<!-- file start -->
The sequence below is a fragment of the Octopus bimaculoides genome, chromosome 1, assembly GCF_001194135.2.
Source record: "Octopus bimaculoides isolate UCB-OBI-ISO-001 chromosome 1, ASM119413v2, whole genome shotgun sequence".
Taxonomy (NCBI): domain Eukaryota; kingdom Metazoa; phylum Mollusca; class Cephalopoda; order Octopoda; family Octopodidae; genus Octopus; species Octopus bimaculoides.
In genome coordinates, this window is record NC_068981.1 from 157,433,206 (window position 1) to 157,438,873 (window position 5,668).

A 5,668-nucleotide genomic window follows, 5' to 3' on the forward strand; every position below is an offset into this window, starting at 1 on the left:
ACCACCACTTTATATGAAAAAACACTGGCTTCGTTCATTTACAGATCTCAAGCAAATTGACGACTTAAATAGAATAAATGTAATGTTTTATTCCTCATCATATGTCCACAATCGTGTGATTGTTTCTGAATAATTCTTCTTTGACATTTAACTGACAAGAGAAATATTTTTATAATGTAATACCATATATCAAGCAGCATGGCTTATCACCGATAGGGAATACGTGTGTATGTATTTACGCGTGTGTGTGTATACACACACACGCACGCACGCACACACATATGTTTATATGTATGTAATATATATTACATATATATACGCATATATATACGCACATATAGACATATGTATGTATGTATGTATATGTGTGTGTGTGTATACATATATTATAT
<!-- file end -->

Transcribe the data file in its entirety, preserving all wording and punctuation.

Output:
The sequence below is a fragment of the Octopus bimaculoides genome, chromosome 1, assembly GCF_001194135.2.
Source record: "Octopus bimaculoides isolate UCB-OBI-ISO-001 chromosome 1, ASM119413v2, whole genome shotgun sequence".
Taxonomy (NCBI): domain Eukaryota; kingdom Metazoa; phylum Mollusca; class Cephalopoda; order Octopoda; family Octopodidae; genus Octopus; species Octopus bimaculoides.
In genome coordinates, this window is record NC_068981.1 from 157,433,206 (window position 1) to 157,438,873 (window position 5,668).

A 5,668-nucleotide genomic window follows, 5' to 3' on the forward strand; every position below is an offset into this window, starting at 1 on the left:
ACCACCACTTTATATGAAAAAACACTGGCTTCGTTCATTTACAGATCTCAAGCAAATTGACGACTTAAATAGAATAAATGTAATGTTTTATTCCTCATCATATGTCCACAATCGTGTGATTGTTTCTGAATAATTCTTCTTTGACATTTAACTGACAAGAGAAATATTTTTATAATGTAATACCATATATCAAGCAGCATGGCTTATCACCGATAGGGAATACGTGTGTATGTATTTACGCGTGTGTGTGTATACACACACACGCACGCACGCACACACATATGTTTATATGTATGTAATATATATTACATATATATACGCATATATATACGCACATATAGACATATGTATGTATGTATGTATATGTGTGTGTGTGTATACATATATTATAT